Vasilia Petrovna has been branded a witch. Since she was a child, she could see and speak with the chyerti, spirits from Eastern European, whom the people around Vasya seems to have forgotten. Vasilia is forced to leave home after defending her village from Medved, the bear, the spirit of chaos and life, in Katherine Arden’s first novel, The Bear and the Nightingale. In her second novel, The Girl in the Tower, Vasilia travels to Moscow in the guise of a boy and a hero to the Russian people after assisting the Grand Prince destroy a group of bandits. Vasilia helped save the city, but not before her arrogance and lack of caution exposed her disguise to disguise. While the city is safe, the danger Vasilia is greater than ever at the start of The Winter of the Witch.
The opening of this novel is not pleasant. Father Konstantin, the Christian priest and Vasya’s recurring enemy, has used the chaos from the finale of the previous book to whip Moscow into a mob, a mob he controls. Using this mob, he is finally able to target Vasya with the intent of punishing her for the perceived harm she has caused him. Konstantin portrays himself as a figure of authority, but he is truly a weak person under the surface. When Vasya attempts to flee the city, she is captured and her horse, Solovey killed. This sets the tone for the opening of the story, as Solovey has been the one constant in Vasya’s life since the first novel in this series. In his fear, Vasya’s lover Morozko, the Winter King, frees his brother, the Bear, in a desperate deal to save Vasya’s life. Vasya is able to escape on her own, unknowingly freeing the Bear from his deal and letting him loose on Moscow. Vasya is forced to flee once more, this time in a realm born from fairy tales which no mortal can cross.
Vasya has been through a lot as a character by the time The Winter of the Witch enters its main plot. She has suffered intense trauma, living through multiple skirmishes and violent events. She watched her father die, and had to fight a zombie created from the corpse of her caretaker. She accidentally killed her sister’s unborn child to save her from death during childbirth. She has been beaten, attacked, humiliated, betrayed, and nearly raped several times. She watched her best friend, Solovey, decapitated in an instant without the opportunity to mourn. The first act of The Winter of the Witch is all about Vasya hardening herself. She cuts the hair she is so proud of and refused to allow herself to cry. She finally begins learning magic to protect herself, but struggles to balance her trauma and desire to gain even more power with the need to be careful and not lose herself to that power.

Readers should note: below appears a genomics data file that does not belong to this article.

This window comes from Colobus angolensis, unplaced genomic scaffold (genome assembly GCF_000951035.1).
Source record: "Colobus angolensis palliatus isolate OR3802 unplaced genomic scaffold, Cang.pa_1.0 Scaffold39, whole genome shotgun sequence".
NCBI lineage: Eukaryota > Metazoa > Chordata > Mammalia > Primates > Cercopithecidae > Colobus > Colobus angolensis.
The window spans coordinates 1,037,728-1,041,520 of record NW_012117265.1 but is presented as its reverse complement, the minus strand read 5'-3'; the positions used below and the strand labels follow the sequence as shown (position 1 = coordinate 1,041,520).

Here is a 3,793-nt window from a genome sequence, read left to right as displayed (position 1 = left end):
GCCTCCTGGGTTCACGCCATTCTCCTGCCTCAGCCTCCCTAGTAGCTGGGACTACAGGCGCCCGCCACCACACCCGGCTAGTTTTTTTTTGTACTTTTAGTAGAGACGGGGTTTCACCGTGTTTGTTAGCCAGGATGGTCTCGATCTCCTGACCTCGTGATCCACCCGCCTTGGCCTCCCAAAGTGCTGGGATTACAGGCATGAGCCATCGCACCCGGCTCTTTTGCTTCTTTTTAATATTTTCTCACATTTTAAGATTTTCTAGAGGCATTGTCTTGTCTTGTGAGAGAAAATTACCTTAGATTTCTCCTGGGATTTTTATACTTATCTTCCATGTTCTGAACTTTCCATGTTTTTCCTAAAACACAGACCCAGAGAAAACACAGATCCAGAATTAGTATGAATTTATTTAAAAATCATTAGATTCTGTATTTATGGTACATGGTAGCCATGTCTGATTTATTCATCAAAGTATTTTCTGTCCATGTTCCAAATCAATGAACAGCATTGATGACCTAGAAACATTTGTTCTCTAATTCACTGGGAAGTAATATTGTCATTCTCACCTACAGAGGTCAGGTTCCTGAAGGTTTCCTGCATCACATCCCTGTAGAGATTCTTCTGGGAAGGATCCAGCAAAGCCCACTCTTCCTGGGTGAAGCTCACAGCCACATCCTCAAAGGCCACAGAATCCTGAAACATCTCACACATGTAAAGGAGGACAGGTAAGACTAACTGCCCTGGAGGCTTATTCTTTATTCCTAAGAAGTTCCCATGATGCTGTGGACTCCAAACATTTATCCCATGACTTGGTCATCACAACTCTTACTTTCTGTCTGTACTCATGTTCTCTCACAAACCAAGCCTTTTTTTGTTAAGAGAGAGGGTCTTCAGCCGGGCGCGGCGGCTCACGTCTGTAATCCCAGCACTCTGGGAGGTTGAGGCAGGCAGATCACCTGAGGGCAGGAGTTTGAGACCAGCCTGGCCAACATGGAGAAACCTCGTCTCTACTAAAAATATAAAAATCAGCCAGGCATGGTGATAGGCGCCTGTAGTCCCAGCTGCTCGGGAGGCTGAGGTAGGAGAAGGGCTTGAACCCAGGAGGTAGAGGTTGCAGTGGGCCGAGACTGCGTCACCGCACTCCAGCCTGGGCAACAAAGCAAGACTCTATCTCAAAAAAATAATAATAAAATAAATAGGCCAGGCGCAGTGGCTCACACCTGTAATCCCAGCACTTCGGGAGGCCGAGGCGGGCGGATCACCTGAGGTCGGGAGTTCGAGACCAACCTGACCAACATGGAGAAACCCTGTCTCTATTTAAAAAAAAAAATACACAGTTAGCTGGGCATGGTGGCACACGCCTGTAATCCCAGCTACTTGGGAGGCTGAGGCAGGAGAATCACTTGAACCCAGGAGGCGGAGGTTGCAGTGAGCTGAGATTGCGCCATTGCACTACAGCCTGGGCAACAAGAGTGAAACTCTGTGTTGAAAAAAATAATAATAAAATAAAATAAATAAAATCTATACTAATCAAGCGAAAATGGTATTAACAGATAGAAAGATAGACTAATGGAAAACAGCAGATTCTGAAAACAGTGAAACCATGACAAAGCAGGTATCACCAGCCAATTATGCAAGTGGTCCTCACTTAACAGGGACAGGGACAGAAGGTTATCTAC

Arden’s trilogy has always had certain themes present, focusing on the old versus the new and the way in which women were treated during this particular time in Russian history, around the thirteenth or fourteenth centuries. The Winter of the Witch keeps those, while also discussing the nature of order, chaos, and the balance between those two, embodies by Morozko and Medved. Near the start of the novel, Vasya is asked which side she will join, or if she plans to create her own side. It takes Vasya most of the story to realize what this question meant, and spends a good portion of the plot trying to rescue Morozko and fight Medved. While Medved is almost always portrayed as a force of destruction, he is also shown to be occasionally necessary. The two must balance each other out. Too much order or too much chaos and that balance suffers. This is a theme seen in many stories, but rarely are the two sides so perfectly embodied in characters.